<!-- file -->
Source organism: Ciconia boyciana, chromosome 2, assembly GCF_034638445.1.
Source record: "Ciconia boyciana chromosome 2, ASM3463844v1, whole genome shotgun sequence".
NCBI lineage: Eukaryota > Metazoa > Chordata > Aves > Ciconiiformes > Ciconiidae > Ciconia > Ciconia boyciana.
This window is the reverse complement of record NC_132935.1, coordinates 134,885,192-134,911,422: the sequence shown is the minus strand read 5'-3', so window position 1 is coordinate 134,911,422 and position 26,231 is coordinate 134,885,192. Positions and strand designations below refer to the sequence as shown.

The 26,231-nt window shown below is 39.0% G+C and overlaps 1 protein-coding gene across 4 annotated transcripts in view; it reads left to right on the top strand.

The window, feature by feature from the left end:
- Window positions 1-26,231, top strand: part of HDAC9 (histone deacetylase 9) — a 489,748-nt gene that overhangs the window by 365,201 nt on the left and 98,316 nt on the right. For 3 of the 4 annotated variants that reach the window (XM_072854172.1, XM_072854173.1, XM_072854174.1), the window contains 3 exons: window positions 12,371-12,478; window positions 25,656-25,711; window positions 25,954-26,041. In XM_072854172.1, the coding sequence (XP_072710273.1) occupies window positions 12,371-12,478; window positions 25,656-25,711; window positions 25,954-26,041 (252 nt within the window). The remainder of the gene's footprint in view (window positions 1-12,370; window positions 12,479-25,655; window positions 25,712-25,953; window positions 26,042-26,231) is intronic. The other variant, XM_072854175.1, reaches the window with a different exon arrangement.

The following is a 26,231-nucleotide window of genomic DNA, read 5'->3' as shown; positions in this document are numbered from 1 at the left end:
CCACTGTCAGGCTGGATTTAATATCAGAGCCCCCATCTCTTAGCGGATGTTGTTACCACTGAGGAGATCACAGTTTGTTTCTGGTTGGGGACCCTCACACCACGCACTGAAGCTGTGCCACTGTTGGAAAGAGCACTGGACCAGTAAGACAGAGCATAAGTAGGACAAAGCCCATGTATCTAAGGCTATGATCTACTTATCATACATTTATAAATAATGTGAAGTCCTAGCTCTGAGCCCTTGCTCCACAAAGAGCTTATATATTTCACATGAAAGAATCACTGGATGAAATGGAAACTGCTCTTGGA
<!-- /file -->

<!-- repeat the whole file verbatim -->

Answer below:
Source organism: Ciconia boyciana, chromosome 2, assembly GCF_034638445.1.
Source record: "Ciconia boyciana chromosome 2, ASM3463844v1, whole genome shotgun sequence".
NCBI lineage: Eukaryota > Metazoa > Chordata > Aves > Ciconiiformes > Ciconiidae > Ciconia > Ciconia boyciana.
This window is the reverse complement of record NC_132935.1, coordinates 134,885,192-134,911,422: the sequence shown is the minus strand read 5'-3', so window position 1 is coordinate 134,911,422 and position 26,231 is coordinate 134,885,192. Positions and strand designations below refer to the sequence as shown.

The 26,231-nt window shown below is 39.0% G+C and overlaps 1 protein-coding gene across 4 annotated transcripts in view; it reads left to right on the top strand.

The window, feature by feature from the left end:
- Window positions 1-26,231, top strand: part of HDAC9 (histone deacetylase 9) — a 489,748-nt gene that overhangs the window by 365,201 nt on the left and 98,316 nt on the right. For 3 of the 4 annotated variants that reach the window (XM_072854172.1, XM_072854173.1, XM_072854174.1), the window contains 3 exons: window positions 12,371-12,478; window positions 25,656-25,711; window positions 25,954-26,041. In XM_072854172.1, the coding sequence (XP_072710273.1) occupies window positions 12,371-12,478; window positions 25,656-25,711; window positions 25,954-26,041 (252 nt within the window). The remainder of the gene's footprint in view (window positions 1-12,370; window positions 12,479-25,655; window positions 25,712-25,953; window positions 26,042-26,231) is intronic. The other variant, XM_072854175.1, reaches the window with a different exon arrangement.

The following is a 26,231-nucleotide window of genomic DNA, read 5'->3' as shown; positions in this document are numbered from 1 at the left end:
CCACTGTCAGGCTGGATTTAATATCAGAGCCCCCATCTCTTAGCGGATGTTGTTACCACTGAGGAGATCACAGTTTGTTTCTGGTTGGGGACCCTCACACCACGCACTGAAGCTGTGCCACTGTTGGAAAGAGCACTGGACCAGTAAGACAGAGCATAAGTAGGACAAAGCCCATGTATCTAAGGCTATGATCTACTTATCATACATTTATAAATAATGTGAAGTCCTAGCTCTGAGCCCTTGCTCCACAAAGAGCTTATATATTTCACATGAAAGAATCACTGGATGAAATGGAAACTGCTCTTGGA